On April 8, a global operation targeted the Beebone (also known as AAEH) botnet, a polymorphic downloader bot which installs various forms of malware on victims’ computers.
Initial figures show that over 12,000 computers have been infected, however it is likely there are many more. The botnet does not seem the most widespread, however the malware is a very sophisticated one, allowing multiple forms of malware to compromise the security of the victims’ computers.
In the operation, led by the Dutch National High Tech Crime Unit, the J-CAT’s Cyber Liaison Officers worked together with Europol officials and representatives from Intel Security, Kaspersky and Shadowserver.
The botnet was sinkholed by registering, suspending or seizing all domain names with which the malware could communicate and traffic was then redirected. Data will be distributed to the ISPs and CERTs around the world, in order to inform the victims.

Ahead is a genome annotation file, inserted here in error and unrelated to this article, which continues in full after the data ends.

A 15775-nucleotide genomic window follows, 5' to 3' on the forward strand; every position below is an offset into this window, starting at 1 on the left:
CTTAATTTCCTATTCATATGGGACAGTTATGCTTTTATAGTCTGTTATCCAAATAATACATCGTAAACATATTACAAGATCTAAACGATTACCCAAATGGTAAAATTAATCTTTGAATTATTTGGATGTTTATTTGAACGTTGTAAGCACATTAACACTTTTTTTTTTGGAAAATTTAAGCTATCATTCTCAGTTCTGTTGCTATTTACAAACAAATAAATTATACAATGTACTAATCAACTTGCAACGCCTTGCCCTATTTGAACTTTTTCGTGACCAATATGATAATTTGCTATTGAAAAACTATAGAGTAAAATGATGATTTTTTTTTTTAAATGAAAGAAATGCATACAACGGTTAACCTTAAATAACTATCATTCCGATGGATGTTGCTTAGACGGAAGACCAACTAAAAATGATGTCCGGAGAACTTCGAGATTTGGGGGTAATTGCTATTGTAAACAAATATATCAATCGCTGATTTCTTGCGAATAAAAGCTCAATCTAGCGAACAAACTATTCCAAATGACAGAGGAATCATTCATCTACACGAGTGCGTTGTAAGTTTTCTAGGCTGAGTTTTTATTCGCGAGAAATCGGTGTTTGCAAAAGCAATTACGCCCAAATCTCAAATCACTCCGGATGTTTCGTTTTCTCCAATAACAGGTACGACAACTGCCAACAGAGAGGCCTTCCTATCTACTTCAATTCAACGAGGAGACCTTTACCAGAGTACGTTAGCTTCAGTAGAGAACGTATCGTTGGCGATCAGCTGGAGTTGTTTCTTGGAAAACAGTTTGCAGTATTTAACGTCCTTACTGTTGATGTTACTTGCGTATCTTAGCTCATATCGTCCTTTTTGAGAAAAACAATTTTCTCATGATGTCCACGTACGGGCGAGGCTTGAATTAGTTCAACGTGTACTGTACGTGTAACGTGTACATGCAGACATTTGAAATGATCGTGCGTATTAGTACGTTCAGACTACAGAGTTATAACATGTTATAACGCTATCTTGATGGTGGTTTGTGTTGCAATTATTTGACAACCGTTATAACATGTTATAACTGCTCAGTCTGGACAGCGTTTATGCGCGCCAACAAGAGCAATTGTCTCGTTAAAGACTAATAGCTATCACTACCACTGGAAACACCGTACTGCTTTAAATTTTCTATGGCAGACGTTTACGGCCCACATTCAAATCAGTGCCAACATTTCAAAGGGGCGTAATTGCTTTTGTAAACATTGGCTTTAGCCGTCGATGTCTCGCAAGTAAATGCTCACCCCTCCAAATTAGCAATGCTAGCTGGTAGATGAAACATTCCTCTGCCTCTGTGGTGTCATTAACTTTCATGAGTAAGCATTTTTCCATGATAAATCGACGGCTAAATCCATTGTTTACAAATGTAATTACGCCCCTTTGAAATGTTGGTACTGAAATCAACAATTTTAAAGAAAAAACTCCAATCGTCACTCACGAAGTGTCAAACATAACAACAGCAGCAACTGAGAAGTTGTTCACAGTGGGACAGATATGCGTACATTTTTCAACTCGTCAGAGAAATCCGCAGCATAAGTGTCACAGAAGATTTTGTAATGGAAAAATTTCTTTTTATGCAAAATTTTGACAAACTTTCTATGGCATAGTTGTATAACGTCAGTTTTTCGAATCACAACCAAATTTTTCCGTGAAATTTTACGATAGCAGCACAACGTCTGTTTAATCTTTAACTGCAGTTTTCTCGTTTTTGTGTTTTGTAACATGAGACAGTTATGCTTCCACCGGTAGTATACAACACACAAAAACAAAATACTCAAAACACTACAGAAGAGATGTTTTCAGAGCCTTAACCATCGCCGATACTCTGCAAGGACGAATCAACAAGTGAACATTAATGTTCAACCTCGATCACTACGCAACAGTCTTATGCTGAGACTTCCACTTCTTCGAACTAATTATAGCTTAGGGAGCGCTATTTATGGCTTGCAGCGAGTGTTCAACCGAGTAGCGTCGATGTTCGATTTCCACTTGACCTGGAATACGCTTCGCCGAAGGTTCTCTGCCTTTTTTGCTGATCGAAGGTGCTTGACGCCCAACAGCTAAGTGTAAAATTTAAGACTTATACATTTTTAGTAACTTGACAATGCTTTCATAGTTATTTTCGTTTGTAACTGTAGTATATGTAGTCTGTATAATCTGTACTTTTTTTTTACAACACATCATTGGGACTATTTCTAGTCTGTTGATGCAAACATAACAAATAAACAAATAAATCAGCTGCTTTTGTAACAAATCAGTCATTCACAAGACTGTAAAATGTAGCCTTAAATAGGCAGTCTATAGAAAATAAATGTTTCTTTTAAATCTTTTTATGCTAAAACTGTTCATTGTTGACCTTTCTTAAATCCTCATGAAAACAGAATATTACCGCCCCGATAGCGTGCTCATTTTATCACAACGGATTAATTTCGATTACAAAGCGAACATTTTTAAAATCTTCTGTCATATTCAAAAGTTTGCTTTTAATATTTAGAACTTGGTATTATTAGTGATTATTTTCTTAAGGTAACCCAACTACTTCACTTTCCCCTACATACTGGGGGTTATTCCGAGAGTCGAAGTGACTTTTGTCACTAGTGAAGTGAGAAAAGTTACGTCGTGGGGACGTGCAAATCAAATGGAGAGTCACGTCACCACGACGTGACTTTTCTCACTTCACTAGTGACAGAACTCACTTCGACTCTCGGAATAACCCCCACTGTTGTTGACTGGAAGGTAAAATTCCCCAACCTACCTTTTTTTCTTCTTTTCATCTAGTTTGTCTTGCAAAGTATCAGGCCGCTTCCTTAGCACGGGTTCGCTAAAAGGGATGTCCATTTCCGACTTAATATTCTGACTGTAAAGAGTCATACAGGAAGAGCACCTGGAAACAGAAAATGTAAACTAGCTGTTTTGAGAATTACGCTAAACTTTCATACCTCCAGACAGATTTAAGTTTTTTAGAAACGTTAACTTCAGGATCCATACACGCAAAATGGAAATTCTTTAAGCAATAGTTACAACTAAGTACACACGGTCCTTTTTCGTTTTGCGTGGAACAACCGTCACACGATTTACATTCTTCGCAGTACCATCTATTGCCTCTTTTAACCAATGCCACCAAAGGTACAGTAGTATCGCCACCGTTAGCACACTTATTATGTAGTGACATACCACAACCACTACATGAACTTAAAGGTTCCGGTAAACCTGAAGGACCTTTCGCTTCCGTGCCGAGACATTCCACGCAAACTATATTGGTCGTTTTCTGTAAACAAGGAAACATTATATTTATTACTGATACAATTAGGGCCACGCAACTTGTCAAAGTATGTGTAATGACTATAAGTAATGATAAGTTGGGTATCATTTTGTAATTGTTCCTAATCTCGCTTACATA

To illustrate the sophisticated nature of this threat, there are currently over 5 million unique W32/Worm-AAEH samples, with more than 205,000 samples from 23,000 systems in 2013-2014. These systems are spread across more than 195 countries, demonstrating the threat’s global reach. The United States reported the greatest number of infections followed by Japan, India and Taiwan.
Brian Honan, Special Advisor on Internet Security to Europol’s EC3, told Help Net Security: “This is yet another great example of how Europol’s EC3 is enabling effecting cooperation between law enforcement agencies in different jurisdictions in tackling cybercrime strengths. It also shows how effective Europol’s EC3 has been in working with private industry to identify and disrupt the infrastructure criminals rely on. It is also welcoming to see the inclusion of ISPs and CERTs in the clean-up operation post the botnet takedown.”
“While some may criticize that there are no arrests related to this takedown it is important to note that disrupting the operations and cash flow of criminal gangs can be an effective tactic. Botnet takedowns also sends a clear message to criminals that they are not invulnerable and that law enforcement are increasingly developing their capabilities in this area to detect, disrupt, and to detain those involved in online crime,” Honan added.
According to McAfee, although the threat is consistently polymorphic, the core behavior has remained virtually the same, allowing customers to easily prevent infections by taking these precautionary measures: